Millerton senior breaks world record: Powerlifting champ holds ‘22 national title
MILLERTON — When Boston Corner resident Mike Burch was growing up in the 50s in Albany, life was very different for him. He’s now 5-foot, 8-inches tall, 198-pounds and 72 years old. He has long white hair, peppered with a bit of gray typically tied in a pony tail in the back and grown in a long, chest-length beard in the front.
He no longer has to train with weights and take part in sports to strengthen his lungs due to his childhood asthma. Yet train with hundreds of pounds of weights each day he does.
That’s how this grandfather came to be the new record holder for the 70-to-74-year-old age group in the 198-pound weight class in the American Powerlifting Association’s (APA) National Championship competition on Saturday, May 28, at the Steel Beach Gym in Oakville, Conn.
The national APA competition marked the 35th anniversary of its founding in New England, which is why it was held in the Nutmeg State.
As the APA noted on its website, www.wpapowerlifting.com, “powerlifting is a strenuous athletic event.” The competition included three categories: squat attempts, bench presses and deadlifts.
“I broke the world record with lifting 490 pounds,” said a beaming Burch, “before that the record was 485 pounds. I used to lift 800 pounds for five reps back in my 20s. I used to bench press 650 pounds.”
Considering the septuagenarian is a grandfather of one and father of three, dead lifting nearly 500 pounds today is still pretty impressive.
“I have three kids and a grandson,” said Burch, clearly proud of his family. “I started all of my kids with weight lifting, my two sons and daughter. I started weight lifting when I was 2 years old because I had asthma and I guess the weights increased my lungs. I tell these young kid to start lifting weights all the time.”
Burch said his father, who did not himself train with weights, became his personal trainer when he was a child. None of his other relatives lifted weights, but Burch said his dad somehow knew the exercise regimen would help his breathing.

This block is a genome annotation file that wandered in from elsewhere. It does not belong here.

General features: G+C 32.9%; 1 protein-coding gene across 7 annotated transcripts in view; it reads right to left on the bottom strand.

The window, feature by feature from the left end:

“My father recommended it for the asthma, and guided me when I was young,” remembered Burch. “He was good at training me. As a student, I became a top sprinter in New York State, and ran the 100-meter race in 9.8 seconds — that’s pretty good for an asthmatic.”
The U.S. champ said he “felt pretty good” about his transformation from sickly to superstar. As he grew older, Burch continued to train and make a name for himself on the weight-lifting circuit.
“I became state and national champion on the bench, and today my grandson trains with me. Eli is my training partner,” said Burch. “He really motivates me; he’s 16 and lives in Great Barrington, Mass., and he can really psych me up.”
For this year’s national APA title, Burch faced off against the former U.S.-record holder from Ukraine, who set the former record of 485 pounds in 2017.
“I beat him,” said Burch. “I’m going to the worlds in September… and I’m planning to break it big this time. I’ve been going to the worlds and nationals all my life.”
While Burch could not explain why powerlifting has never made it to the Olympics, he said if it did, the U.S. would be assured a gold medal.
“It was never in the Olympics; I don’t know why. It should have been because the U.S. would dominate,” he said, noting athletes can partake for as long as their bodies hold out, and he would. “At 72, I would take part. Sure, why not?”